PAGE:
The election is just four days away, and I know you are all planning to vote on Tuesday, Nov. 6. Voting is one of the most important and effective things you can do to shape public policy.
Unfortunately, voting can still be challenging and intimidating for some. But it is your right, and I urge you to exercise it. Here are some tips that can make voting a little easier.
- Find out where you vote and make sure your polling place hasn’t changed.
- Make a plan to vote. Thinking about what time of day you’ll go and how you’ll get there ahead of time makes you much more likely to vote.
- Don’t be late, be there by 8. The polls close at 8:00 p.m., but if you are in line at 8:00 p.m., you will be allowed to vote.
- You can view your ballot now.
- You can bring your kids to the polls. Don’t let a lack of child care prevent you from voting.
- Although still a little complicated, college students can choose where they vote—back home or at school.
- Bring photo ID…but you still have the right to vote without one. If you forget to bring a photo ID to the polls or do not have one, you are still allowed to vote by asking to sign an affidavit of identity.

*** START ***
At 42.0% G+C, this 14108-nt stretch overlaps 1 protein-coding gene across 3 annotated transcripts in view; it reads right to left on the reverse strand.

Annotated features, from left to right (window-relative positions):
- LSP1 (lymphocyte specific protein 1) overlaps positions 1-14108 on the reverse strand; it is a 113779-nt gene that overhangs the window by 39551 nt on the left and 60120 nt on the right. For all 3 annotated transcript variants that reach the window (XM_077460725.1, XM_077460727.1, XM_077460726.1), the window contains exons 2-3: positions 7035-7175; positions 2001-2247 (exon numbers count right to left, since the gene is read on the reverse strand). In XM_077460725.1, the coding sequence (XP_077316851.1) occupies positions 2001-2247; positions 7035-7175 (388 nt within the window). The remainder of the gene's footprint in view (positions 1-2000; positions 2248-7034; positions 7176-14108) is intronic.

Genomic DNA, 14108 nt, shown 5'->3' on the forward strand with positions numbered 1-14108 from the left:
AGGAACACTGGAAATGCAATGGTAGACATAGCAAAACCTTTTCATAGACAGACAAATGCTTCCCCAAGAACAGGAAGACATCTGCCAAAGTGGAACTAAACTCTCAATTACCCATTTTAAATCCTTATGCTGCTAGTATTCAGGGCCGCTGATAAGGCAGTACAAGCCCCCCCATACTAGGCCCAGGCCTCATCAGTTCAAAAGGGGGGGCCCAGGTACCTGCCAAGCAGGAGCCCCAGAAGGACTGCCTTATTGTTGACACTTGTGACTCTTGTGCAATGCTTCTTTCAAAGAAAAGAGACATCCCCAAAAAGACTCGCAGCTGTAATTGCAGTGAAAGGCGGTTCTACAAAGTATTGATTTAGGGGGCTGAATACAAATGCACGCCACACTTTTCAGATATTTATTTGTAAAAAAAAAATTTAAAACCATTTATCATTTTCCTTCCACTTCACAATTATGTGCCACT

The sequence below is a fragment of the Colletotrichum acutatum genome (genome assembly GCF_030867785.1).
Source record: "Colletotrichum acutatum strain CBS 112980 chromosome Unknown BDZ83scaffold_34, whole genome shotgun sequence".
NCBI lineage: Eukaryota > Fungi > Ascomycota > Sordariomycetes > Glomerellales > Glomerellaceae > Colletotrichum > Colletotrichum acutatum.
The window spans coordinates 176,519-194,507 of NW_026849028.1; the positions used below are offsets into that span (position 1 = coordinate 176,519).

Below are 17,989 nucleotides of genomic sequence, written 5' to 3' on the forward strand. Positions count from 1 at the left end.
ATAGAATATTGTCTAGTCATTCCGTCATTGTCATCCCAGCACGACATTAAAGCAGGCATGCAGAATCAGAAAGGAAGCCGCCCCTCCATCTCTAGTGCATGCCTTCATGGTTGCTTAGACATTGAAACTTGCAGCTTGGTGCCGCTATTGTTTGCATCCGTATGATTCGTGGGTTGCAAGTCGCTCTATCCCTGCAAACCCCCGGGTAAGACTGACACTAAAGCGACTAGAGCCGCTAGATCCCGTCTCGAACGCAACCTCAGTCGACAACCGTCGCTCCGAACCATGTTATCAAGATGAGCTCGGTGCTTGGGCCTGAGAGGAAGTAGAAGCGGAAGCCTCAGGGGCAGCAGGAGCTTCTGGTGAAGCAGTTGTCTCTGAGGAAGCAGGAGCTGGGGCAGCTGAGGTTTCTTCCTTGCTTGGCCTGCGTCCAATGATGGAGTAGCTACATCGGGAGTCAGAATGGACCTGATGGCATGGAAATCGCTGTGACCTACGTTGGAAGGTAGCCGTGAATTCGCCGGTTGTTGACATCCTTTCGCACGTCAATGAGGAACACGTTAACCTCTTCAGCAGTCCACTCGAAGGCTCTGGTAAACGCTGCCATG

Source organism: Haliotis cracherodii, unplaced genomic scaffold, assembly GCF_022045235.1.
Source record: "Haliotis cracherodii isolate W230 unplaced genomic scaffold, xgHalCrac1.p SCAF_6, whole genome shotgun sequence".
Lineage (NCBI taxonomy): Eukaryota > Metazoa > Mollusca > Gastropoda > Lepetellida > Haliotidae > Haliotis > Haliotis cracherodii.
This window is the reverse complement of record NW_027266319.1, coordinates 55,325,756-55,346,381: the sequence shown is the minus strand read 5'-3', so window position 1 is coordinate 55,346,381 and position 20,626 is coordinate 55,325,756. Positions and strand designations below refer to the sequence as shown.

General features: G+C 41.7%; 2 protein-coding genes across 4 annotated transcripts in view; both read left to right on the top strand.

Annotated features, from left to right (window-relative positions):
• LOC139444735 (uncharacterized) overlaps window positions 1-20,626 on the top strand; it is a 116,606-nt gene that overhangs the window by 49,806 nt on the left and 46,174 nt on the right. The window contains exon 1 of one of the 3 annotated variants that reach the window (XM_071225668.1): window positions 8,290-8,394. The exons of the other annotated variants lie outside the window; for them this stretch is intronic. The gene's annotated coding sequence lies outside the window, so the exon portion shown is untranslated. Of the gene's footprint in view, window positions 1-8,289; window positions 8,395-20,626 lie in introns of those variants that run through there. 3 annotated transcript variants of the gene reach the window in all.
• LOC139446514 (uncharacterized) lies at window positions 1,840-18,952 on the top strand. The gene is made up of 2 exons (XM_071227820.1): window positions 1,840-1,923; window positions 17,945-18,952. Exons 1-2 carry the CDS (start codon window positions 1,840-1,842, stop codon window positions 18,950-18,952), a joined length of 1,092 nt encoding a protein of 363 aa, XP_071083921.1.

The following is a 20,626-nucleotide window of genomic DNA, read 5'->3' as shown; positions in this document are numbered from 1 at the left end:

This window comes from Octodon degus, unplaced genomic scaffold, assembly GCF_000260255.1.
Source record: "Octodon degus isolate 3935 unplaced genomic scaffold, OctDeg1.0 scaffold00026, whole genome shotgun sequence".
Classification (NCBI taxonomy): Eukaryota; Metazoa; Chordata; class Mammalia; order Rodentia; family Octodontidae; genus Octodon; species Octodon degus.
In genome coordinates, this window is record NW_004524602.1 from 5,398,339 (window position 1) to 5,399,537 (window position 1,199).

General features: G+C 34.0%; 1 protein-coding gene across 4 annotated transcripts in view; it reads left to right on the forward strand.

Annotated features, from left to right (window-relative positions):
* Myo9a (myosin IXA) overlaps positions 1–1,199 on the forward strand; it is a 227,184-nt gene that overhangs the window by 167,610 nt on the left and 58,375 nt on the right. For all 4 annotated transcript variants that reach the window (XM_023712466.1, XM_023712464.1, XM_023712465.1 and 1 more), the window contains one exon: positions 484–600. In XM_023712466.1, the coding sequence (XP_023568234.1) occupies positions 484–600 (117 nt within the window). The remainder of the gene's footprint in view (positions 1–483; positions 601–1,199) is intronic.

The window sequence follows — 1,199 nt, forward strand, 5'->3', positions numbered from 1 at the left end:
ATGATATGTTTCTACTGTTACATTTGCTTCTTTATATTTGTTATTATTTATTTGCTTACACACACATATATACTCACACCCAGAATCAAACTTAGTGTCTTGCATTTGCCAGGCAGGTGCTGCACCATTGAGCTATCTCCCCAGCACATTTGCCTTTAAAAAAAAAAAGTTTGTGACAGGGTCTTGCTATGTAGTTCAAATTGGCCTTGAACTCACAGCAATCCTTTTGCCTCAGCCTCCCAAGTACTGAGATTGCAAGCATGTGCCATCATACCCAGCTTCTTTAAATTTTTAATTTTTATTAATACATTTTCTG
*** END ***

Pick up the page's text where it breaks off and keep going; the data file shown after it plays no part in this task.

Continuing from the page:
- You may be eligible to vote absentee. If you will be out of town on Election Day or will not be able to make it to the polls because of illness, disability, or religious beliefs, you can vote absentee. You can also vote by absentee for any reason if you are age 60 years old or older. Be sure you understand the process first!
- Individuals with a criminal record can still vote, including convicted felons who have served their time or those who are on probation or parole.
- Don’t go it alone! Make sure your friends and family get out to vote, too. Call them, text them, SnapChat them, send a carrier pigeon, whatever it takes to be sure they, too, make their voices heard.
This election is extremely important. We are voting for our next governor, our federal, state and local elected officials, and for important proposals designed to make the fundamental right of voting more accessible. The League is a proponent of Proposal 2 and Proposal 3 because we know that good policy begins with fair elections.
In addition to using these tips to prepare for Election Day, I also encourage you to use the League’s candidate questions to engage with your candidates and inform your vote this last few days. Democracy is the bedrock of our country and voting is a right that women and people of color fought hard for. Do not take voting for granted or let anyone convince you that your vote doesn’t matter, because I assure you it does.